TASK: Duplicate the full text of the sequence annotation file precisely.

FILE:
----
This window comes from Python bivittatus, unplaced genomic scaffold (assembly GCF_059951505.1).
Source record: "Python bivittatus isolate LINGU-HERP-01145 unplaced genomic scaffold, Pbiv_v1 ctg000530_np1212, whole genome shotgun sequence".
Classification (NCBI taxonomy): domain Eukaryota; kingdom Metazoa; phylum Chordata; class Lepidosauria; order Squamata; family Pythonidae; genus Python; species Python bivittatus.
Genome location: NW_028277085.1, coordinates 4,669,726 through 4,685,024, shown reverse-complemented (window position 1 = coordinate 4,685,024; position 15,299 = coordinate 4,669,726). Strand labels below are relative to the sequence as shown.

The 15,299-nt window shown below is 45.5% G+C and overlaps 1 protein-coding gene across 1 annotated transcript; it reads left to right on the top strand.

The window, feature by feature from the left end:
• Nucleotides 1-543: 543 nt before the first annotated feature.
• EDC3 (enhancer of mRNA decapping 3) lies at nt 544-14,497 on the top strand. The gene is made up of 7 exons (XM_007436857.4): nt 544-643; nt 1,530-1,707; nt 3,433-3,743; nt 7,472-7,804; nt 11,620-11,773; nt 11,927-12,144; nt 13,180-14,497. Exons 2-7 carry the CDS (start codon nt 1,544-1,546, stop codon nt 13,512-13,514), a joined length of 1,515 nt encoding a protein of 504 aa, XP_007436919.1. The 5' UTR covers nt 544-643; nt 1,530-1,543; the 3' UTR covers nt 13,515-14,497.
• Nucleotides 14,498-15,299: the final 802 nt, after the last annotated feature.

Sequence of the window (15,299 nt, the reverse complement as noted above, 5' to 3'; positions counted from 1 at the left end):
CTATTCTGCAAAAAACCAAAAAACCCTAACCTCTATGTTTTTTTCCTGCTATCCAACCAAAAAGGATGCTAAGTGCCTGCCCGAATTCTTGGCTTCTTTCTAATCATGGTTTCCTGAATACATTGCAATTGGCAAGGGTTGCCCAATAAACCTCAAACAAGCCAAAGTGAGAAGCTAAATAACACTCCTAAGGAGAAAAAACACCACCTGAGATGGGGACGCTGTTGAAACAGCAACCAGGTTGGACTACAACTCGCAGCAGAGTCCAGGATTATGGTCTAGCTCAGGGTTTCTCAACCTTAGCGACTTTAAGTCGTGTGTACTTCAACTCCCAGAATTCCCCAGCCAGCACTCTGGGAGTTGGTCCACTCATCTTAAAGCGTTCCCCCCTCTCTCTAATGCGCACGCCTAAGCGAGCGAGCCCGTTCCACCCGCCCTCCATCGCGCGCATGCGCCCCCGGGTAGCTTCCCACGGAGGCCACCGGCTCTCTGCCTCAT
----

This window comes from Python bivittatus, unplaced genomic scaffold (assembly GCF_059951505.1).
Source record: "Python bivittatus isolate LINGU-HERP-01145 unplaced genomic scaffold, Pbiv_v1 ctg000530_np1212, whole genome shotgun sequence".
Classification (NCBI taxonomy): domain Eukaryota; kingdom Metazoa; phylum Chordata; class Lepidosauria; order Squamata; family Pythonidae; genus Python; species Python bivittatus.
Genome location: NW_028277085.1, coordinates 4,669,726 through 4,685,024, shown reverse-complemented (window position 1 = coordinate 4,685,024; position 15,299 = coordinate 4,669,726). Strand labels below are relative to the sequence as shown.

The 15,299-nt window shown below is 45.5% G+C and overlaps 1 protein-coding gene across 1 annotated transcript; it reads left to right on the top strand.

The window, feature by feature from the left end:
• Nucleotides 1-543: 543 nt before the first annotated feature.
• EDC3 (enhancer of mRNA decapping 3) lies at nt 544-14,497 on the top strand. The gene is made up of 7 exons (XM_007436857.4): nt 544-643; nt 1,530-1,707; nt 3,433-3,743; nt 7,472-7,804; nt 11,620-11,773; nt 11,927-12,144; nt 13,180-14,497. Exons 2-7 carry the CDS (start codon nt 1,544-1,546, stop codon nt 13,512-13,514), a joined length of 1,515 nt encoding a protein of 504 aa, XP_007436919.1. The 5' UTR covers nt 544-643; nt 1,530-1,543; the 3' UTR covers nt 13,515-14,497.
• Nucleotides 14,498-15,299: the final 802 nt, after the last annotated feature.

Sequence of the window (15,299 nt, the reverse complement as noted above, 5' to 3'; positions counted from 1 at the left end):
CTATTCTGCAAAAAACCAAAAAACCCTAACCTCTATGTTTTTTTCCTGCTATCCAACCAAAAAGGATGCTAAGTGCCTGCCCGAATTCTTGGCTTCTTTCTAATCATGGTTTCCTGAATACATTGCAATTGGCAAGGGTTGCCCAATAAACCTCAAACAAGCCAAAGTGAGAAGCTAAATAACACTCCTAAGGAGAAAAAACACCACCTGAGATGGGGACGCTGTTGAAACAGCAACCAGGTTGGACTACAACTCGCAGCAGAGTCCAGGATTATGGTCTAGCTCAGGGTTTCTCAACCTTAGCGACTTTAAGTCGTGTGTACTTCAACTCCCAGAATTCCCCAGCCAGCACTCTGGGAGTTGGTCCACTCATCTTAAAGCGTTCCCCCCTCTCTCTAATGCGCACGCCTAAGCGAGCGAGCCCGTTCCACCCGCCCTCCATCGCGCGCATGCGCCCCCGGGTAGCTTCCCACGGAGGCCACCGGCTCTCTGCCTCAT